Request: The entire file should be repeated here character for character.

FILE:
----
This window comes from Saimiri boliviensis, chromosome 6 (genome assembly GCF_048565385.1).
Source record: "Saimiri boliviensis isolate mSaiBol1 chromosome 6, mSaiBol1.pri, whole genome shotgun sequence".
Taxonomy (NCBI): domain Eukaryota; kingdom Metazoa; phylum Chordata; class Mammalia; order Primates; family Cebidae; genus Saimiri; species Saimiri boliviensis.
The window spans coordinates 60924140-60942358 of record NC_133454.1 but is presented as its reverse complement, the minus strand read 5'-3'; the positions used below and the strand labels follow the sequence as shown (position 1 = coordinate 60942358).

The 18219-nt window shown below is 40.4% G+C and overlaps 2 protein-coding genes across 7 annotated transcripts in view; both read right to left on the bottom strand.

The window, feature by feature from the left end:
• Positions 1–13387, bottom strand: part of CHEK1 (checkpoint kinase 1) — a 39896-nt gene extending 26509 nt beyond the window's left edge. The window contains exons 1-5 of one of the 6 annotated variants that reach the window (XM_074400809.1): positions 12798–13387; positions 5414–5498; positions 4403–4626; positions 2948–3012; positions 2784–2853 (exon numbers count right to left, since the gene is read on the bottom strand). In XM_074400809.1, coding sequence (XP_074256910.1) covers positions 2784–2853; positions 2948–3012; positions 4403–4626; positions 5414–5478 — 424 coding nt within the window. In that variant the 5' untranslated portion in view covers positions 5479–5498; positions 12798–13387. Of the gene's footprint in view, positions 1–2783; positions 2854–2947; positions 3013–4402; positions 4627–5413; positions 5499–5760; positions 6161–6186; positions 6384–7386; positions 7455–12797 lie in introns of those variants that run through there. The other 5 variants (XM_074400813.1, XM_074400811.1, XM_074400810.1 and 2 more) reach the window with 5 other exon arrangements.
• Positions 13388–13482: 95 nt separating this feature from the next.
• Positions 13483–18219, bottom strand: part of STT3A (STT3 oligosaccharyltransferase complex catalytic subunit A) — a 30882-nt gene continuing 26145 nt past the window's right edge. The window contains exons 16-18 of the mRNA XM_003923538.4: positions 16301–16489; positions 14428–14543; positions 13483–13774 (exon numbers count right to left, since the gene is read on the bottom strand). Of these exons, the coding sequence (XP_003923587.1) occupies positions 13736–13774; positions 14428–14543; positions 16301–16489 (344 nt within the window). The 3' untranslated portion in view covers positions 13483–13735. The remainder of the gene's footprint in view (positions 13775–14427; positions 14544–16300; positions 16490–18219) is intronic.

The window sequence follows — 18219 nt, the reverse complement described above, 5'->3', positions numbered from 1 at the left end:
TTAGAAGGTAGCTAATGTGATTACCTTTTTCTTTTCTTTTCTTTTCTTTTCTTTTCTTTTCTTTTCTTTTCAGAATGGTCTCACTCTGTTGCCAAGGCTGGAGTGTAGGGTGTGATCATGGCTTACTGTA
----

This window comes from Saimiri boliviensis, chromosome 6 (genome assembly GCF_048565385.1).
Source record: "Saimiri boliviensis isolate mSaiBol1 chromosome 6, mSaiBol1.pri, whole genome shotgun sequence".
Taxonomy (NCBI): domain Eukaryota; kingdom Metazoa; phylum Chordata; class Mammalia; order Primates; family Cebidae; genus Saimiri; species Saimiri boliviensis.
The window spans coordinates 60924140-60942358 of record NC_133454.1 but is presented as its reverse complement, the minus strand read 5'-3'; the positions used below and the strand labels follow the sequence as shown (position 1 = coordinate 60942358).

The 18219-nt window shown below is 40.4% G+C and overlaps 2 protein-coding genes across 7 annotated transcripts in view; both read right to left on the bottom strand.

The window, feature by feature from the left end:
• Positions 1–13387, bottom strand: part of CHEK1 (checkpoint kinase 1) — a 39896-nt gene extending 26509 nt beyond the window's left edge. The window contains exons 1-5 of one of the 6 annotated variants that reach the window (XM_074400809.1): positions 12798–13387; positions 5414–5498; positions 4403–4626; positions 2948–3012; positions 2784–2853 (exon numbers count right to left, since the gene is read on the bottom strand). In XM_074400809.1, coding sequence (XP_074256910.1) covers positions 2784–2853; positions 2948–3012; positions 4403–4626; positions 5414–5478 — 424 coding nt within the window. In that variant the 5' untranslated portion in view covers positions 5479–5498; positions 12798–13387. Of the gene's footprint in view, positions 1–2783; positions 2854–2947; positions 3013–4402; positions 4627–5413; positions 5499–5760; positions 6161–6186; positions 6384–7386; positions 7455–12797 lie in introns of those variants that run through there. The other 5 variants (XM_074400813.1, XM_074400811.1, XM_074400810.1 and 2 more) reach the window with 5 other exon arrangements.
• Positions 13388–13482: 95 nt separating this feature from the next.
• Positions 13483–18219, bottom strand: part of STT3A (STT3 oligosaccharyltransferase complex catalytic subunit A) — a 30882-nt gene continuing 26145 nt past the window's right edge. The window contains exons 16-18 of the mRNA XM_003923538.4: positions 16301–16489; positions 14428–14543; positions 13483–13774 (exon numbers count right to left, since the gene is read on the bottom strand). Of these exons, the coding sequence (XP_003923587.1) occupies positions 13736–13774; positions 14428–14543; positions 16301–16489 (344 nt within the window). The 3' untranslated portion in view covers positions 13483–13735. The remainder of the gene's footprint in view (positions 13775–14427; positions 14544–16300; positions 16490–18219) is intronic.

The window sequence follows — 18219 nt, the reverse complement described above, 5'->3', positions numbered from 1 at the left end:
TTAGAAGGTAGCTAATGTGATTACCTTTTTCTTTTCTTTTCTTTTCTTTTCTTTTCTTTTCTTTTCTTTTCAGAATGGTCTCACTCTGTTGCCAAGGCTGGAGTGTAGGGTGTGATCATGGCTTACTGTA